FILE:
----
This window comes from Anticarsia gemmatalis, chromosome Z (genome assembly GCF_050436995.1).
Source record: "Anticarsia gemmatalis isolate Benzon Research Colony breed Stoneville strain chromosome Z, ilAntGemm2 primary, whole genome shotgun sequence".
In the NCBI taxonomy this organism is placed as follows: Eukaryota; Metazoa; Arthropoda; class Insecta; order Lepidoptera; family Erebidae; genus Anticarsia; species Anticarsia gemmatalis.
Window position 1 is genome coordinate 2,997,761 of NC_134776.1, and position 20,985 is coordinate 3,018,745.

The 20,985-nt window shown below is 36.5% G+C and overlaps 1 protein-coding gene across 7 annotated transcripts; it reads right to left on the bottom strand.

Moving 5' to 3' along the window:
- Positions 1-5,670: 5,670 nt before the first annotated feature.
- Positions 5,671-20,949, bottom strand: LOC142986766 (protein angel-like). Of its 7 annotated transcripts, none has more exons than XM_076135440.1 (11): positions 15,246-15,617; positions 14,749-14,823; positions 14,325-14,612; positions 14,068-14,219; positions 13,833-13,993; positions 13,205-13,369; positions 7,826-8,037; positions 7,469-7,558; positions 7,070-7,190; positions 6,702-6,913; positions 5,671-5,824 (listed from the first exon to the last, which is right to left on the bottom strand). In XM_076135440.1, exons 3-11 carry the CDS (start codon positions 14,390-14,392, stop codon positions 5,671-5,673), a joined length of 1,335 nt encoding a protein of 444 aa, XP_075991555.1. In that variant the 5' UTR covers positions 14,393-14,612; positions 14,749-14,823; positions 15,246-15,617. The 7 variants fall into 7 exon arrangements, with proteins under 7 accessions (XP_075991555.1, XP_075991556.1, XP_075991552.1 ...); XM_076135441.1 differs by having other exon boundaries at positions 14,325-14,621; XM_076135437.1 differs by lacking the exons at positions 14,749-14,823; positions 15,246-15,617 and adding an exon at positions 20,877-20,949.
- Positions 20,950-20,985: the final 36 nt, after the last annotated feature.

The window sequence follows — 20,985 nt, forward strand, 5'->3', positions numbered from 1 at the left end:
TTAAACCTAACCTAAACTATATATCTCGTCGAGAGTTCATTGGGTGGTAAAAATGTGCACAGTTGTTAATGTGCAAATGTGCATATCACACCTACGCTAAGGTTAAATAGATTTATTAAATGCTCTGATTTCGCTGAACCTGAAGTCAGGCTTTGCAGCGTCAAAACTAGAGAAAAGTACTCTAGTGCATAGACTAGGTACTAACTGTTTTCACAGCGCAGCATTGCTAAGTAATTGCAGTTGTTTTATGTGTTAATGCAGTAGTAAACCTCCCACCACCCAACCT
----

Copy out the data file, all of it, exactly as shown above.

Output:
This window comes from Anticarsia gemmatalis, chromosome Z (genome assembly GCF_050436995.1).
Source record: "Anticarsia gemmatalis isolate Benzon Research Colony breed Stoneville strain chromosome Z, ilAntGemm2 primary, whole genome shotgun sequence".
In the NCBI taxonomy this organism is placed as follows: Eukaryota; Metazoa; Arthropoda; class Insecta; order Lepidoptera; family Erebidae; genus Anticarsia; species Anticarsia gemmatalis.
Window position 1 is genome coordinate 2,997,761 of NC_134776.1, and position 20,985 is coordinate 3,018,745.

The 20,985-nt window shown below is 36.5% G+C and overlaps 1 protein-coding gene across 7 annotated transcripts; it reads right to left on the bottom strand.

Moving 5' to 3' along the window:
- Positions 1-5,670: 5,670 nt before the first annotated feature.
- Positions 5,671-20,949, bottom strand: LOC142986766 (protein angel-like). Of its 7 annotated transcripts, none has more exons than XM_076135440.1 (11): positions 15,246-15,617; positions 14,749-14,823; positions 14,325-14,612; positions 14,068-14,219; positions 13,833-13,993; positions 13,205-13,369; positions 7,826-8,037; positions 7,469-7,558; positions 7,070-7,190; positions 6,702-6,913; positions 5,671-5,824 (listed from the first exon to the last, which is right to left on the bottom strand). In XM_076135440.1, exons 3-11 carry the CDS (start codon positions 14,390-14,392, stop codon positions 5,671-5,673), a joined length of 1,335 nt encoding a protein of 444 aa, XP_075991555.1. In that variant the 5' UTR covers positions 14,393-14,612; positions 14,749-14,823; positions 15,246-15,617. The 7 variants fall into 7 exon arrangements, with proteins under 7 accessions (XP_075991555.1, XP_075991556.1, XP_075991552.1 ...); XM_076135441.1 differs by having other exon boundaries at positions 14,325-14,621; XM_076135437.1 differs by lacking the exons at positions 14,749-14,823; positions 15,246-15,617 and adding an exon at positions 20,877-20,949.
- Positions 20,950-20,985: the final 36 nt, after the last annotated feature.

The window sequence follows — 20,985 nt, forward strand, 5'->3', positions numbered from 1 at the left end:
TTAAACCTAACCTAAACTATATATCTCGTCGAGAGTTCATTGGGTGGTAAAAATGTGCACAGTTGTTAATGTGCAAATGTGCATATCACACCTACGCTAAGGTTAAATAGATTTATTAAATGCTCTGATTTCGCTGAACCTGAAGTCAGGCTTTGCAGCGTCAAAACTAGAGAAAAGTACTCTAGTGCATAGACTAGGTACTAACTGTTTTCACAGCGCAGCATTGCTAAGTAATTGCAGTTGTTTTATGTGTTAATGCAGTAGTAAACCTCCCACCACCCAACCT